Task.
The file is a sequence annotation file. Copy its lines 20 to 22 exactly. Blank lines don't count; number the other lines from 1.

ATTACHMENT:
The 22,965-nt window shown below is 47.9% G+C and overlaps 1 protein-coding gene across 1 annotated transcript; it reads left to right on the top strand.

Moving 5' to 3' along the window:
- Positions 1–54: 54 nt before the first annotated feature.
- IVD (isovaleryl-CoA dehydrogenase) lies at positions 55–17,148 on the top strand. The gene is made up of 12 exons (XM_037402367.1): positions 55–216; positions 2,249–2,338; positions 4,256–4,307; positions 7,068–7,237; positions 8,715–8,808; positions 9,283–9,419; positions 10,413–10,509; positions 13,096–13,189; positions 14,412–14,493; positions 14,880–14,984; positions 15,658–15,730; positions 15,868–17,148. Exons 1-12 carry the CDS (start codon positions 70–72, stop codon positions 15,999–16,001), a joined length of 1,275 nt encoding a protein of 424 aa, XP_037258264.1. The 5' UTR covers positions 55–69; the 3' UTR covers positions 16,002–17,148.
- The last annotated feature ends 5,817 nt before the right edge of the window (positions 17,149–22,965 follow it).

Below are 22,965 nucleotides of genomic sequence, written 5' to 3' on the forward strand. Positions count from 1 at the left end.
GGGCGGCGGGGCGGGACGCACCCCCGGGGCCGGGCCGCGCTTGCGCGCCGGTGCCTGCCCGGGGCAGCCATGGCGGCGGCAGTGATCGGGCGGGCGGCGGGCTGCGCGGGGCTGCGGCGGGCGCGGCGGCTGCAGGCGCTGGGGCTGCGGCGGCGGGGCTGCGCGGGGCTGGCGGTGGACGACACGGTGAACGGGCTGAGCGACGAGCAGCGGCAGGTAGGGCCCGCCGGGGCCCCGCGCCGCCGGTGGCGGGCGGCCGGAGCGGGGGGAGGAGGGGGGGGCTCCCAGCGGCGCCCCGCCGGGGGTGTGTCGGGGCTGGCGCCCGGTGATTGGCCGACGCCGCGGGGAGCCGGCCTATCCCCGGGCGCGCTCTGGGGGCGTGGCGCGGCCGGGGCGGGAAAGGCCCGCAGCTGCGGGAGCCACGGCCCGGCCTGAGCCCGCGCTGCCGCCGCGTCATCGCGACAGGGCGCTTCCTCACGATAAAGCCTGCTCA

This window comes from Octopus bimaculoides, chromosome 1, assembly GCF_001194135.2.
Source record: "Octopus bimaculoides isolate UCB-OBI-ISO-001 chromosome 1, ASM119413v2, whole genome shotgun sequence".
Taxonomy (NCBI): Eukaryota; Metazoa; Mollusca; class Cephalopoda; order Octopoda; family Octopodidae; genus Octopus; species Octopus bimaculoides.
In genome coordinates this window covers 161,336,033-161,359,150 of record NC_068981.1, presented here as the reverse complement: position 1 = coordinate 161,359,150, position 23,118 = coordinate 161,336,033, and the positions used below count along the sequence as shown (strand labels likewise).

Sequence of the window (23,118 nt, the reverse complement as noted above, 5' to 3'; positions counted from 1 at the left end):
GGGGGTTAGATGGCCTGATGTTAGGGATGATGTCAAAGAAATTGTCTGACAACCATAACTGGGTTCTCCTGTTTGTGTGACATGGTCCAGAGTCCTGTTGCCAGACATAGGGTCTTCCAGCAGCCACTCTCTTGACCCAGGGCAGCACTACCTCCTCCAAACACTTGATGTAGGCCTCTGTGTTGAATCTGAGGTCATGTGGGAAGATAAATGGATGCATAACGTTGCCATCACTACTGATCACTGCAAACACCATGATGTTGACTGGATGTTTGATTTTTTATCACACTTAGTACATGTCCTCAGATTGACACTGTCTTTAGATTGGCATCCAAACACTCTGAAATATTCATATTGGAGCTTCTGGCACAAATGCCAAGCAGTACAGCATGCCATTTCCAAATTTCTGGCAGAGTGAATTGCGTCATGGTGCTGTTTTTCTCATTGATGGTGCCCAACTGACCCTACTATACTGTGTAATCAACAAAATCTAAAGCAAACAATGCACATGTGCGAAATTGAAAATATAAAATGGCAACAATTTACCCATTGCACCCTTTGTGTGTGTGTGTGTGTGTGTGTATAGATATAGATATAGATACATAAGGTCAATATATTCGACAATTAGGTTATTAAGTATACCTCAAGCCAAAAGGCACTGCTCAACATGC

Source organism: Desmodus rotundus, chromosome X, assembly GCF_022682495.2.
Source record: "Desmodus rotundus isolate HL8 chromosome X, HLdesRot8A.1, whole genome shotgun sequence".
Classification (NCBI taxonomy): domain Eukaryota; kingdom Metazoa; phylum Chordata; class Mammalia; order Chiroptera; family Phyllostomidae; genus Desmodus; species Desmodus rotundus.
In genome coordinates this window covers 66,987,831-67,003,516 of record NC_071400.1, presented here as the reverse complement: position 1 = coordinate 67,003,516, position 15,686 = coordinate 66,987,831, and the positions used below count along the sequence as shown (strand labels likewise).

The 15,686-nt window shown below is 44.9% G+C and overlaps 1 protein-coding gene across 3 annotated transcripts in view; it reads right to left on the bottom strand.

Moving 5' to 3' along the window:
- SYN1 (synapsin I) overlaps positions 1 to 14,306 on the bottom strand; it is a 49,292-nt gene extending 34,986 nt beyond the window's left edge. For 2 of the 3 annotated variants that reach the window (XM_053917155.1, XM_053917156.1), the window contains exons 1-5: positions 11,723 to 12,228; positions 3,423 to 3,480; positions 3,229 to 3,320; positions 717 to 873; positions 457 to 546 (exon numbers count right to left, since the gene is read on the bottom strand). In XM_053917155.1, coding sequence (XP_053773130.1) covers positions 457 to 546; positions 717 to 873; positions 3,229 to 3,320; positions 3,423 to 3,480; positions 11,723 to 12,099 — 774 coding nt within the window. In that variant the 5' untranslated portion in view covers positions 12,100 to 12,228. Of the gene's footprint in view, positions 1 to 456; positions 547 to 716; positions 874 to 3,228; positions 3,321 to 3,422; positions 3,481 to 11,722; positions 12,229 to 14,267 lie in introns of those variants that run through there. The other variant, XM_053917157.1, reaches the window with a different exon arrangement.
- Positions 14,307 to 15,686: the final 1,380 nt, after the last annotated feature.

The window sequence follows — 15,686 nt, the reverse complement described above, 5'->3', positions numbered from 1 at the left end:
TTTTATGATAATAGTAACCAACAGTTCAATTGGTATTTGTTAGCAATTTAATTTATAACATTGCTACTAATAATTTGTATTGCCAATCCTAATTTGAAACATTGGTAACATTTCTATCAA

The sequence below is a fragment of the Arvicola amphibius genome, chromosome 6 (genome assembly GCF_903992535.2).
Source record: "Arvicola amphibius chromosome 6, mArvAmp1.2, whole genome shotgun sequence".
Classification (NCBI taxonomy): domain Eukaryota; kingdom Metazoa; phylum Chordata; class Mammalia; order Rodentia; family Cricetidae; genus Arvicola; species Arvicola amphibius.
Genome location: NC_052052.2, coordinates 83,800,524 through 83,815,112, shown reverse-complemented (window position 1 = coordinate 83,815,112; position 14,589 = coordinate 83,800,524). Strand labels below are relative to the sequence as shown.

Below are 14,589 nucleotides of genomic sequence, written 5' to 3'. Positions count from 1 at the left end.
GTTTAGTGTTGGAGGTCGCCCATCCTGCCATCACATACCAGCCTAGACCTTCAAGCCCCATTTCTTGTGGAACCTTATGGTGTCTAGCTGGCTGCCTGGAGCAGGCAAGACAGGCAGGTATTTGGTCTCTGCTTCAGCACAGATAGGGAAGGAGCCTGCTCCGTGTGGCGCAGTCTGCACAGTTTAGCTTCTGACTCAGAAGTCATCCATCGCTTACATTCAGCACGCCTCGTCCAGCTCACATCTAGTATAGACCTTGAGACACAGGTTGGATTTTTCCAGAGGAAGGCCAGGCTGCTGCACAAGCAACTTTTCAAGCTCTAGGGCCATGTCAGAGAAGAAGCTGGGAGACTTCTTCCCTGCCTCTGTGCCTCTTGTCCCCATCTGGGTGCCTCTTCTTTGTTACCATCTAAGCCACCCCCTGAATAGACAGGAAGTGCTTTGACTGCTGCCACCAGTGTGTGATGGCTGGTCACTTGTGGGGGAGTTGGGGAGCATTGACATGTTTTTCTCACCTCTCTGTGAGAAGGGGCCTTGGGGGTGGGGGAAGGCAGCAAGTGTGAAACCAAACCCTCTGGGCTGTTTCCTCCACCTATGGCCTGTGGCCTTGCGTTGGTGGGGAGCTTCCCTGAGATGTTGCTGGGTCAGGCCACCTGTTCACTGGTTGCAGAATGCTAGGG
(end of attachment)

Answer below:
- SYN1 (synapsin I) overlaps positions 1 to 14,306 on the bottom strand; it is a 49,292-nt gene extending 34,986 nt beyond the window's left edge. For 2 of the 3 annotated variants that reach the window (XM_053917155.1, XM_053917156.1), the window contains exons 1-5: positions 11,723 to 12,228; positions 3,423 to 3,480; positions 3,229 to 3,320; positions 717 to 873; positions 457 to 546 (exon numbers count right to left, since the gene is read on the bottom strand). In XM_053917155.1, coding sequence (XP_053773130.1) covers positions 457 to 546; positions 717 to 873; positions 3,229 to 3,320; positions 3,423 to 3,480; positions 11,723 to 12,099 — 774 coding nt within the window. In that variant the 5' untranslated portion in view covers positions 12,100 to 12,228. Of the gene's footprint in view, positions 1 to 456; positions 547 to 716; positions 874 to 3,228; positions 3,321 to 3,422; positions 3,481 to 11,722; positions 12,229 to 14,267 lie in introns of those variants that run through there. The other variant, XM_053917157.1, reaches the window with a different exon arrangement.
- Positions 14,307 to 15,686: the final 1,380 nt, after the last annotated feature.

The window sequence follows — 15,686 nt, the reverse complement described above, 5'->3', positions numbered from 1 at the left end: